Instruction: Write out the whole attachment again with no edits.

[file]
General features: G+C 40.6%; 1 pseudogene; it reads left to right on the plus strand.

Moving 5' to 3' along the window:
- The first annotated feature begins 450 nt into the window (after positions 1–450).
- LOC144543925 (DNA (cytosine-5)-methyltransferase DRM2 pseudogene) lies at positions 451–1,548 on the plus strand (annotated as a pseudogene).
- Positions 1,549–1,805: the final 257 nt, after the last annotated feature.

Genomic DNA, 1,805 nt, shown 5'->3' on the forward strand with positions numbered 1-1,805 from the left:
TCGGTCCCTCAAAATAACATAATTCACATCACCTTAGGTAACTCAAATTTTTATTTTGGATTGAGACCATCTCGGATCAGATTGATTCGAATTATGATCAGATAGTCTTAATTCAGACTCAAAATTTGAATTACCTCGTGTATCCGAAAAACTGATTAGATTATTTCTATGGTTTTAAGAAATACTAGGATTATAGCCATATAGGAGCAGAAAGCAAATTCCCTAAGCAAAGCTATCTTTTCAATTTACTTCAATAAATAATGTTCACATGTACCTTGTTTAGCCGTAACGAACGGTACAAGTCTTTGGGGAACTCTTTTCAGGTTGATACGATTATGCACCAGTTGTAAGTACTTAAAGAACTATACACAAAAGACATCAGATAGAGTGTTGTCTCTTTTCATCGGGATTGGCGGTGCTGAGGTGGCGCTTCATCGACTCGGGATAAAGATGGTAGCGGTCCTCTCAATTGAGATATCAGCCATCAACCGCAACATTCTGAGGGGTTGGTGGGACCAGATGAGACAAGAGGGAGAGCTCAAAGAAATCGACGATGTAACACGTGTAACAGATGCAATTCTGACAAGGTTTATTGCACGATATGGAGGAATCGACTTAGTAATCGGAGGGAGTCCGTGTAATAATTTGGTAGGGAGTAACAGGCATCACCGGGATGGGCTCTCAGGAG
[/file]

General features: G+C 40.6%; 1 pseudogene; it reads left to right on the plus strand.

Moving 5' to 3' along the window:
- The first annotated feature begins 450 nt into the window (after positions 1–450).
- LOC144543925 (DNA (cytosine-5)-methyltransferase DRM2 pseudogene) lies at positions 451–1,548 on the plus strand (annotated as a pseudogene).
- Positions 1,549–1,805: the final 257 nt, after the last annotated feature.

Genomic DNA, 1,805 nt, shown 5'->3' on the forward strand with positions numbered 1-1,805 from the left:
TCGGTCCCTCAAAATAACATAATTCACATCACCTTAGGTAACTCAAATTTTTATTTTGGATTGAGACCATCTCGGATCAGATTGATTCGAATTATGATCAGATAGTCTTAATTCAGACTCAAAATTTGAATTACCTCGTGTATCCGAAAAACTGATTAGATTATTTCTATGGTTTTAAGAAATACTAGGATTATAGCCATATAGGAGCAGAAAGCAAATTCCCTAAGCAAAGCTATCTTTTCAATTTACTTCAATAAATAATGTTCACATGTACCTTGTTTAGCCGTAACGAACGGTACAAGTCTTTGGGGAACTCTTTTCAGGTTGATACGATTATGCACCAGTTGTAAGTACTTAAAGAACTATACACAAAAGACATCAGATAGAGTGTTGTCTCTTTTCATCGGGATTGGCGGTGCTGAGGTGGCGCTTCATCGACTCGGGATAAAGATGGTAGCGGTCCTCTCAATTGAGATATCAGCCATCAACCGCAACATTCTGAGGGGTTGGTGGGACCAGATGAGACAAGAGGGAGAGCTCAAAGAAATCGACGATGTAACACGTGTAACAGATGCAATTCTGACAAGGTTTATTGCACGATATGGAGGAATCGACTTAGTAATCGGAGGGAGTCCGTGTAATAATTTGGTAGGGAGTAACAGGCATCACCGGGATGGGCTCTCAGGAG